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The keys to organizational agility


Established companies often struggle to become more dynamic—but it’s not impossible. In these interviews, the leaders of organization design at McKinsey, principals Wouter Aghina and Aaron De Smet, explain what agility means and how organizations can evolve to thrive in an environment that demands constant change.

Agility needs two things. One is a dynamic capability, the ability to move fast—speed, nimbleness, responsiveness. And agility requires stability, a stable foundation—a platform, if you will—of things that don’t change. It’s this stable backbone that becomes a springboard for the company, an anchor point that doesn’t change while a whole bunch of other things are changing constantly.

The opposite of fragile is something that gets stronger when I exert force or stress on it. In today’s environment—with enormous changes coming from both inside and outside of the organization—that’s what we think the aspiration should be. That’s what I call agility: when you thrive on change and get stronger and it becomes a source of real competitive advantage.

But for big, successful companies—now or in the past—it’s very difficult to get agile. Those companies have a legacy. They have grown, and most of them have been successful by actually using what we call a managerial hierarchy—a classical way of managing from the top down, with jobs, with boxes and lines and structures and process descriptions, running and controlling the company from the top. And now, when they try and put some experiments in place to be more agile, to give more space to people, to allow them to be more flexible, what happens? Well, when you are a leader and for 20 years you have been in a managerial hierarchy, what do you do when you really get fearful and uncertain? You go back to what’s worked in the past. You exert control, add things, add rules, add processes, add structure.

What you should do is actually a real act of leadership: you have to take things away. You have to reduce the structure, the processes. But that’s really difficult. It’s much easier and more comfortable to add things because that gives you a, maybe false, sense of control.

Principles to be agile

The first is, set the company up in a way that acknowledges both stability and dynamic capability, including some things that we may not yet know that we need. And do that across three dimensions of how you set up the organization: be both stable and dynamic on structure, process, and people.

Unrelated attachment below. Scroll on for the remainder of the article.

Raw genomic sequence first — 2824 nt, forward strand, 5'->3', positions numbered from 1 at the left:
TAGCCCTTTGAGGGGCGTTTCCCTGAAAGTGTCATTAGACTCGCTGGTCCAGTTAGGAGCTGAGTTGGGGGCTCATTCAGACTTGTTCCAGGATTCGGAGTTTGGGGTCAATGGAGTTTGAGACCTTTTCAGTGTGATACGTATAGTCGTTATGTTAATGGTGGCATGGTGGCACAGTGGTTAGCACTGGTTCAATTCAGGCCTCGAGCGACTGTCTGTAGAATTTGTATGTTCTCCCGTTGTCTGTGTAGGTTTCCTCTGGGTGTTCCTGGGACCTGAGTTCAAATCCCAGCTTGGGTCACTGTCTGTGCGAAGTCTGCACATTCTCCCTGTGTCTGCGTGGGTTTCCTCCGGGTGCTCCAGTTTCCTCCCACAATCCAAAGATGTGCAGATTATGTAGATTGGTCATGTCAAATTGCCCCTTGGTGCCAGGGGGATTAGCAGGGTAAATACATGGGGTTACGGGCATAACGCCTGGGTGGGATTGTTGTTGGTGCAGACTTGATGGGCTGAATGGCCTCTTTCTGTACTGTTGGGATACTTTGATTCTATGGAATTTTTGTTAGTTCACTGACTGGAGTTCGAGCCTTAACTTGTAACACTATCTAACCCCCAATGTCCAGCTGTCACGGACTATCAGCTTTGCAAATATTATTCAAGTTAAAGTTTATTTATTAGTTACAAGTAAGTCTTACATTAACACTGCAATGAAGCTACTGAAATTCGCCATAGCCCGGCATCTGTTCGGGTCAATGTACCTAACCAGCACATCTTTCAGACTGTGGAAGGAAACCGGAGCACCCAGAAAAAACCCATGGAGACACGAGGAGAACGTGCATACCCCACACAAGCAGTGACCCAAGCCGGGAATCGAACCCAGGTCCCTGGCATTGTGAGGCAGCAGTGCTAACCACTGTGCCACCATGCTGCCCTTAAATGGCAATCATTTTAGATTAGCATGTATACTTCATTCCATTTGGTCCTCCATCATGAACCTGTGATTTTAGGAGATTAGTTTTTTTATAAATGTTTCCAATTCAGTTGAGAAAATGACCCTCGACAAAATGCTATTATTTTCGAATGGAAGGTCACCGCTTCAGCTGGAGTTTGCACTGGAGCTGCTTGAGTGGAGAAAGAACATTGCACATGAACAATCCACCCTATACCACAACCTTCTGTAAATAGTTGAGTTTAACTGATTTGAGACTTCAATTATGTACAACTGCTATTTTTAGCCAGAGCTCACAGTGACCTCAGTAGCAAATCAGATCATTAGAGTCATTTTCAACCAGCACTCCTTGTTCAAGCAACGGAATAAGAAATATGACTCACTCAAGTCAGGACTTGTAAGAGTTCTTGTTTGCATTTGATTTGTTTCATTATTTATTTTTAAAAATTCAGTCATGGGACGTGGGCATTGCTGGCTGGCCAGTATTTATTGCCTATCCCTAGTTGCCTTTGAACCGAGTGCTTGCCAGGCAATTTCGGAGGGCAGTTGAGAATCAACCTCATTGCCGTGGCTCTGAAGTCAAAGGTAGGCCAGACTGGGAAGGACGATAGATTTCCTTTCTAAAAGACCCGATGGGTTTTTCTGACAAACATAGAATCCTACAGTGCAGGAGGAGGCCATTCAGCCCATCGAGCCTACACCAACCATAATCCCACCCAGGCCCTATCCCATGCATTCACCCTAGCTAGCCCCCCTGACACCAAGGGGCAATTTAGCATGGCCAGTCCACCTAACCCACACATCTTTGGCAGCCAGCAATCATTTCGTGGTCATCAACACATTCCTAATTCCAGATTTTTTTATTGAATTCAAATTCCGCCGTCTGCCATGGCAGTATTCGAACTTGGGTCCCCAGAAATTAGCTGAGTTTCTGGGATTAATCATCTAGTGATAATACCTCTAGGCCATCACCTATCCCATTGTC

A lot of people, when they think of how they design the organization, immediately gravitate toward the management hierarchy—the lines and boxes. But that’s just one small element of how you set up the organization. Structure also includes governance and how you set up which committees can approve things and make which decisions and which authorities get delegated and what is contained in a role and what people get to decide. This is all part of the structure.

It’s important to identify the activities that, when you string them together in a particular way, add value. It’s also important to know: And what are the decisions that are made along that chain of activities? Who makes them? How do they get measured? This is one of the most important things.

When we develop metrics for an organization and set targets and objectives, we find that most organizations—if they think they do it well—the way they do it is they cascade it down the management hierarchy. That’s OK, but if that’s all you do, you will reinforce whatever silos you’ve set up in the structure. The structural silos will get worse because at lower levels everybody’s working on different objectives.

Agile companies focus in three aspects of strategy

Sensing. Mobilize the entire organization

  • Practice nimble information gathering.
  • Exploit new digital possibilities, drawing on insights from diverse areas of the organization.


Seizing. Reallocate resources dynamically

  • Scale up initiatives rapidly with a ‘’fail fast, fail small’’ mind set.
  • Employ flexible financing.


Busting company boundaries. Exploit complementary skills across the value chain.

  • Engage in open-source collaborations.
  • Create networks for sharing complimentary skills with customers, suppliers and industry partners.

Source: McKinsey&Company


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